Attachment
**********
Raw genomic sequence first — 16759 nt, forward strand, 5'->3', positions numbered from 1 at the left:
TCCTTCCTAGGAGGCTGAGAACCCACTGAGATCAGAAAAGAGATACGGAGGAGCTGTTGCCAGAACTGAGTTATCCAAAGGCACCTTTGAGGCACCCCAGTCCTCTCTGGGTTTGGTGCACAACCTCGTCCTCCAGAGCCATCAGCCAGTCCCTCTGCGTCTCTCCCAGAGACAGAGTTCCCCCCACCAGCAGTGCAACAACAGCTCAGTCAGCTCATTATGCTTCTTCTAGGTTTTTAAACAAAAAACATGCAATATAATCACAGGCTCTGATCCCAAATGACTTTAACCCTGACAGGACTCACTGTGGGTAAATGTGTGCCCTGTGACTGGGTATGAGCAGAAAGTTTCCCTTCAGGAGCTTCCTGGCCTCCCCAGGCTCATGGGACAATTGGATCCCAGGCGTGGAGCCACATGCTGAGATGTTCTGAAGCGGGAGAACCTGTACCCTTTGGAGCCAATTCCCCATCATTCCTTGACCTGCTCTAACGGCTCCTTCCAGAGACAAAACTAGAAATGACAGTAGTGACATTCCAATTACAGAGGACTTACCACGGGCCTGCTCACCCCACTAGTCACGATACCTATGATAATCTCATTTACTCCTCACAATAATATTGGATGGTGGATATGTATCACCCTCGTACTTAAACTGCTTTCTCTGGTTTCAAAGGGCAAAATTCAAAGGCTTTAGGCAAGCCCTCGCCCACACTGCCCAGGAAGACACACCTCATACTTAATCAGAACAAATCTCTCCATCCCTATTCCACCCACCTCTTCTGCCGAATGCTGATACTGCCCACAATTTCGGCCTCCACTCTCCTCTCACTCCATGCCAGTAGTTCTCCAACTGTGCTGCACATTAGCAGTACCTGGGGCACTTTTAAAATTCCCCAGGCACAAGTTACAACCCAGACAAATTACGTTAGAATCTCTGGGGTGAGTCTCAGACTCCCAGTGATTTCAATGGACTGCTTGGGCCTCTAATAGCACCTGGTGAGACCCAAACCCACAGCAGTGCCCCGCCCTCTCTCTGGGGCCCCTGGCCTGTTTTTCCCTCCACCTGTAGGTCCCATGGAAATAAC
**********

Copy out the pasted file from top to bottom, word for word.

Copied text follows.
Raw genomic sequence first — 16759 nt, forward strand, 5'->3', positions numbered from 1 at the left:
TCCTTCCTAGGAGGCTGAGAACCCACTGAGATCAGAAAAGAGATACGGAGGAGCTGTTGCCAGAACTGAGTTATCCAAAGGCACCTTTGAGGCACCCCAGTCCTCTCTGGGTTTGGTGCACAACCTCGTCCTCCAGAGCCATCAGCCAGTCCCTCTGCGTCTCTCCCAGAGACAGAGTTCCCCCCACCAGCAGTGCAACAACAGCTCAGTCAGCTCATTATGCTTCTTCTAGGTTTTTAAACAAAAAACATGCAATATAATCACAGGCTCTGATCCCAAATGACTTTAACCCTGACAGGACTCACTGTGGGTAAATGTGTGCCCTGTGACTGGGTATGAGCAGAAAGTTTCCCTTCAGGAGCTTCCTGGCCTCCCCAGGCTCATGGGACAATTGGATCCCAGGCGTGGAGCCACATGCTGAGATGTTCTGAAGCGGGAGAACCTGTACCCTTTGGAGCCAATTCCCCATCATTCCTTGACCTGCTCTAACGGCTCCTTCCAGAGACAAAACTAGAAATGACAGTAGTGACATTCCAATTACAGAGGACTTACCACGGGCCTGCTCACCCCACTAGTCACGATACCTATGATAATCTCATTTACTCCTCACAATAATATTGGATGGTGGATATGTATCACCCTCGTACTTAAACTGCTTTCTCTGGTTTCAAAGGGCAAAATTCAAAGGCTTTAGGCAAGCCCTCGCCCACACTGCCCAGGAAGACACACCTCATACTTAATCAGAACAAATCTCTCCATCCCTATTCCACCCACCTCTTCTGCCGAATGCTGATACTGCCCACAATTTCGGCCTCCACTCTCCTCTCACTCCATGCCAGTAGTTCTCCAACTGTGCTGCACATTAGCAGTACCTGGGGCACTTTTAAAATTCCCCAGGCACAAGTTACAACCCAGACAAATTACGTTAGAATCTCTGGGGTGAGTCTCAGACTCCCAGTGATTTCAATGGACTGCTTGGGCCTCTAATAGCACCTGGTGAGACCCAAACCCACAGCAGTGCCCCGCCCTCTCTCTGGGGCCCCTGGCCTGTTTTTCCCTCCACCTGTAGGTCCCATGGAAATAAC